California’s Proposition 19, which would make it legal for adults to posses and grow marijuana in the state, has created a massive social and political stir. Too often ignored in the arguments over whether legalization would cause more fatal car crashes or how many billions of dollars it could bring the state in revenue is a far bigger issue: the return of hemp as a major cash crop.
If California's Proposition 19 passes, industrial hemp could become legal to grow in the U.S., bringing billions of dollars to American farmers and a struggling economy. Photo By Craik Sustainable Living Project/Courtesy Flickr.
Hemp has long suffered from its association with its cousin marijuana. Although hemp doesn’t have any of marijuana’s hallucinogenic properties, the federal government lumped the two together and banned hemp cultivation with the Controlled Substances Act of 1970. Making marijuana legal would effectively make hemp legal—and would bring a multibillion dollar business back to the United States.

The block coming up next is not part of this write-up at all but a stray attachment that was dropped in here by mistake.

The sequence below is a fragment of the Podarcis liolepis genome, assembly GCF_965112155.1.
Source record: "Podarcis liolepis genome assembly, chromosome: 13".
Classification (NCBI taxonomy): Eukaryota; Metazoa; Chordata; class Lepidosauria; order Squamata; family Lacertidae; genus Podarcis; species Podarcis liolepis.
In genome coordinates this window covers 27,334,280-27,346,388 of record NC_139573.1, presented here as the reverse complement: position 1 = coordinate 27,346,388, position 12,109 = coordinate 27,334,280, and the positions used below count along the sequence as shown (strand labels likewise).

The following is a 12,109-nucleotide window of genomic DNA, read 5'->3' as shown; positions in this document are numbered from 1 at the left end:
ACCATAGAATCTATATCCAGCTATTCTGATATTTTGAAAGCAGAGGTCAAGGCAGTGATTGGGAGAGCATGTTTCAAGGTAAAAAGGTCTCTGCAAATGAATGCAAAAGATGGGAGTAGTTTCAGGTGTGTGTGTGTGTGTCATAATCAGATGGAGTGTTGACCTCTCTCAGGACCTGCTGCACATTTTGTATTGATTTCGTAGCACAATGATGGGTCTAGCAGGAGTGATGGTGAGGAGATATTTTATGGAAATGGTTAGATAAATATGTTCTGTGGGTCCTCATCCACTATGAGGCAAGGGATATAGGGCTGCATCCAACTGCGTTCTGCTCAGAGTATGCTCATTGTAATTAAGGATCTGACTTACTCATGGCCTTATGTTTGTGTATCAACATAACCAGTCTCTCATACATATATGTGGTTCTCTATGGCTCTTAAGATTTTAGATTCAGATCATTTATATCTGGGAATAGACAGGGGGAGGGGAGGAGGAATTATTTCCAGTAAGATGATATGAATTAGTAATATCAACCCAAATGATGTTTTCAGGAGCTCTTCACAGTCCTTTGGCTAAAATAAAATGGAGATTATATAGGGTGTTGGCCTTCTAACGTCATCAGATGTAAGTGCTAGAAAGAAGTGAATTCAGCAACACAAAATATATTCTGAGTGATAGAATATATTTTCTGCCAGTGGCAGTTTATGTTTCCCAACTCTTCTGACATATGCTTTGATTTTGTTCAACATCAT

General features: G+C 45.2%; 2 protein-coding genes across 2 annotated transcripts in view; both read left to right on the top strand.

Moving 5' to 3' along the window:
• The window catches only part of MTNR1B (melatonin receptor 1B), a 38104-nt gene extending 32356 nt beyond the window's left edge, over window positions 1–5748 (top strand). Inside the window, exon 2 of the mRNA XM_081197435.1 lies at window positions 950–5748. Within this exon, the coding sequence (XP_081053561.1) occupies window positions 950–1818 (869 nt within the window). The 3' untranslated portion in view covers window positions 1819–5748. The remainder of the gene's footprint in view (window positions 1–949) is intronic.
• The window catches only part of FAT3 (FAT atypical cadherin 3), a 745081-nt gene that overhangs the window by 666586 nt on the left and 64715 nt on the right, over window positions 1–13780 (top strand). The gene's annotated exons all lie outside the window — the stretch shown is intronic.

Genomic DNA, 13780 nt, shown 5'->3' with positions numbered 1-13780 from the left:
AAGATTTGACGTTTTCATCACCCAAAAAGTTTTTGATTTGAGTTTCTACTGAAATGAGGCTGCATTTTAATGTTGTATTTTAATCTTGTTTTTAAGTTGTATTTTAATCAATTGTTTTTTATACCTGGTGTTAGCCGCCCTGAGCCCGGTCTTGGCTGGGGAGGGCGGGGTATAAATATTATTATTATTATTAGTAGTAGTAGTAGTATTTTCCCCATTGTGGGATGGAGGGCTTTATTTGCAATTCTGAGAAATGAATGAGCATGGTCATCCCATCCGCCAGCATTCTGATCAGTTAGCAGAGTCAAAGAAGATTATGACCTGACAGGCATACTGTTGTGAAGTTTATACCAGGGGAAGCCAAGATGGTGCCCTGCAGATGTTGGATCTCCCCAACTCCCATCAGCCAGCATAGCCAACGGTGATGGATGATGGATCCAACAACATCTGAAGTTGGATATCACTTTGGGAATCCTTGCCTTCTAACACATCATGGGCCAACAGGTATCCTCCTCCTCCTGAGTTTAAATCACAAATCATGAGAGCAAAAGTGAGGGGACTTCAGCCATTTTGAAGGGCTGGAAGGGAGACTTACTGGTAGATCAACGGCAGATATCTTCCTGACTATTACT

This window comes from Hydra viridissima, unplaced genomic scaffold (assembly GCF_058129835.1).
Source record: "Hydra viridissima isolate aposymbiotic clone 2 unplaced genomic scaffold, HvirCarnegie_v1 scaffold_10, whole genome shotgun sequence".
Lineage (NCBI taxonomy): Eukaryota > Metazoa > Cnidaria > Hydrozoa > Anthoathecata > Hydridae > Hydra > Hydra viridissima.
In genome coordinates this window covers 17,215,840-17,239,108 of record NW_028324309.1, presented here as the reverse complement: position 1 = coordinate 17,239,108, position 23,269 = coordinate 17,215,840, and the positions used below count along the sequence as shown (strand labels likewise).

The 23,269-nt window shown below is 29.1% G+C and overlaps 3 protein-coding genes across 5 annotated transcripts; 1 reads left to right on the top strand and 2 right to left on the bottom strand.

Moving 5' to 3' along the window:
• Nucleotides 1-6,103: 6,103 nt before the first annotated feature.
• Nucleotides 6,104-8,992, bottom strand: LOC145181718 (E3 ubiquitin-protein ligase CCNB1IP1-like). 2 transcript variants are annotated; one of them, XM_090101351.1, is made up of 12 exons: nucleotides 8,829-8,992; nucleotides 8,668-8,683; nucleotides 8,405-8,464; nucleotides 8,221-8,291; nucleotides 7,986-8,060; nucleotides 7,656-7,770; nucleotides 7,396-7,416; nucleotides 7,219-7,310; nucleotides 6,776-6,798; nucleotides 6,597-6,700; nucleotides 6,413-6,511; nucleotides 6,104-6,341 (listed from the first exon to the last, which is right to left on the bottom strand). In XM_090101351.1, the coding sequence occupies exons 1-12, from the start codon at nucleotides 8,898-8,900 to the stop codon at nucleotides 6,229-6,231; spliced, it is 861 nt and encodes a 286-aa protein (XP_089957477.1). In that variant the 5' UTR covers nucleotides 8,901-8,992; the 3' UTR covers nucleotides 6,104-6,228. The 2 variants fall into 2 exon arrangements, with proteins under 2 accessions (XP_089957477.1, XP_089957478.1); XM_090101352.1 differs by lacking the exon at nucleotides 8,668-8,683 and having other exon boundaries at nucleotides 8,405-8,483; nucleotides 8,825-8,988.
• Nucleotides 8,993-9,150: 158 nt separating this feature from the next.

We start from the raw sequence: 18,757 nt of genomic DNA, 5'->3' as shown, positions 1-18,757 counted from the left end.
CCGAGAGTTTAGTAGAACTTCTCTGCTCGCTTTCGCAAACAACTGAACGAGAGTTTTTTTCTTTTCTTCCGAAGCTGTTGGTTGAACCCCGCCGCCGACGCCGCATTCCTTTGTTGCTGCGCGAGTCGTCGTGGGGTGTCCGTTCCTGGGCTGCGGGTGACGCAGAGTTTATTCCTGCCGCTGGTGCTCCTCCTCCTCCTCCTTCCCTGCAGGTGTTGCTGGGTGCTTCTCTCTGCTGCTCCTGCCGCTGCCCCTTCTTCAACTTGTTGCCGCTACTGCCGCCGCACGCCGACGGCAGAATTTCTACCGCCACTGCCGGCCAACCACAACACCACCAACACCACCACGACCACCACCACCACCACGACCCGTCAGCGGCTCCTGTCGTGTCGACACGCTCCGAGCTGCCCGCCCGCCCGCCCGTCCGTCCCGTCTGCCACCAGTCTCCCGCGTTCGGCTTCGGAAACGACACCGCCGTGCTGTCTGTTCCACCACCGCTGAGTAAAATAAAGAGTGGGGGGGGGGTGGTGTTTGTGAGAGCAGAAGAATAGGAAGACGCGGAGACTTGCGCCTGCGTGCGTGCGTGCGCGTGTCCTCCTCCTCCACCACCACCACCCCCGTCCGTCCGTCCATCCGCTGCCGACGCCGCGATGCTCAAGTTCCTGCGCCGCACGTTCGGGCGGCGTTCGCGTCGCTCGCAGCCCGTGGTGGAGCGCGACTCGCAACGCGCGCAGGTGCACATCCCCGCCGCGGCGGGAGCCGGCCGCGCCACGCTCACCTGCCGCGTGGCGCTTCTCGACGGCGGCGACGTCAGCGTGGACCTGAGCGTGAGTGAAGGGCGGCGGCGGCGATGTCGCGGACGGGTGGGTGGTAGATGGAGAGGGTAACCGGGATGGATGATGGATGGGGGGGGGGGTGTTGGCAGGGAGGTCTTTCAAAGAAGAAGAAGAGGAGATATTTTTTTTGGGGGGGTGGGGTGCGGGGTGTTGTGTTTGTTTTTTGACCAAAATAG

Hemp is a durable, renewable resource that can be used to make clothing, linens, rope, food, fuel, paper and even cars. Making hemp cultivation legal would funnel millions of dollars that we’re otherwise spending on imported hemp back into the ailing U.S. economy.
Proposition 19 faces harsh opposition in California, and Los Angeles Times surveys have found that it’s trailing badly in the polls. Californians will vote on the issue on November 2.